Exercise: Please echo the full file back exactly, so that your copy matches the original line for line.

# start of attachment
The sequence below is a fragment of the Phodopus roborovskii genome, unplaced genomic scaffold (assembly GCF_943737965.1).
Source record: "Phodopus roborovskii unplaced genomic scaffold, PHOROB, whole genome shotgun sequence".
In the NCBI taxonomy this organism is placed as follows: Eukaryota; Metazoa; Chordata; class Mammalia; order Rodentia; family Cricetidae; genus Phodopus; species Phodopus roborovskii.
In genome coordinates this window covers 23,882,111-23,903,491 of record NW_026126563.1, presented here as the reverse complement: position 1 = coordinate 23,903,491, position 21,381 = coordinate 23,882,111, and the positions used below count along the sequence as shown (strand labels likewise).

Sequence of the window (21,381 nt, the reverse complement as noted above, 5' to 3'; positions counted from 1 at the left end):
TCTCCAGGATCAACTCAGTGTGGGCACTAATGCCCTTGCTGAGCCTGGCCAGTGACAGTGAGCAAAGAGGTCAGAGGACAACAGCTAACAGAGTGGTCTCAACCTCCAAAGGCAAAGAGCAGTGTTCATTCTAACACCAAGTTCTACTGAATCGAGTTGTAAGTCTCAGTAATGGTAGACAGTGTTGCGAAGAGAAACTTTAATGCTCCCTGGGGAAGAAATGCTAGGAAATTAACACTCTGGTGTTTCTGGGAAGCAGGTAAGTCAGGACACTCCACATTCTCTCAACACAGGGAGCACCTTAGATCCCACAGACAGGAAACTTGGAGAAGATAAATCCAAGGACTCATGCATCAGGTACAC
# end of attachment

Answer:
The sequence below is a fragment of the Phodopus roborovskii genome, unplaced genomic scaffold (assembly GCF_943737965.1).
Source record: "Phodopus roborovskii unplaced genomic scaffold, PHOROB, whole genome shotgun sequence".
In the NCBI taxonomy this organism is placed as follows: Eukaryota; Metazoa; Chordata; class Mammalia; order Rodentia; family Cricetidae; genus Phodopus; species Phodopus roborovskii.
In genome coordinates this window covers 23,882,111-23,903,491 of record NW_026126563.1, presented here as the reverse complement: position 1 = coordinate 23,903,491, position 21,381 = coordinate 23,882,111, and the positions used below count along the sequence as shown (strand labels likewise).

Sequence of the window (21,381 nt, the reverse complement as noted above, 5' to 3'; positions counted from 1 at the left end):
TCTCCAGGATCAACTCAGTGTGGGCACTAATGCCCTTGCTGAGCCTGGCCAGTGACAGTGAGCAAAGAGGTCAGAGGACAACAGCTAACAGAGTGGTCTCAACCTCCAAAGGCAAAGAGCAGTGTTCATTCTAACACCAAGTTCTACTGAATCGAGTTGTAAGTCTCAGTAATGGTAGACAGTGTTGCGAAGAGAAACTTTAATGCTCCCTGGGGAAGAAATGCTAGGAAATTAACACTCTGGTGTTTCTGGGAAGCAGGTAAGTCAGGACACTCCACATTCTCTCAACACAGGGAGCACCTTAGATCCCACAGACAGGAAACTTGGAGAAGATAAATCCAAGGACTCATGCATCAGGTACAC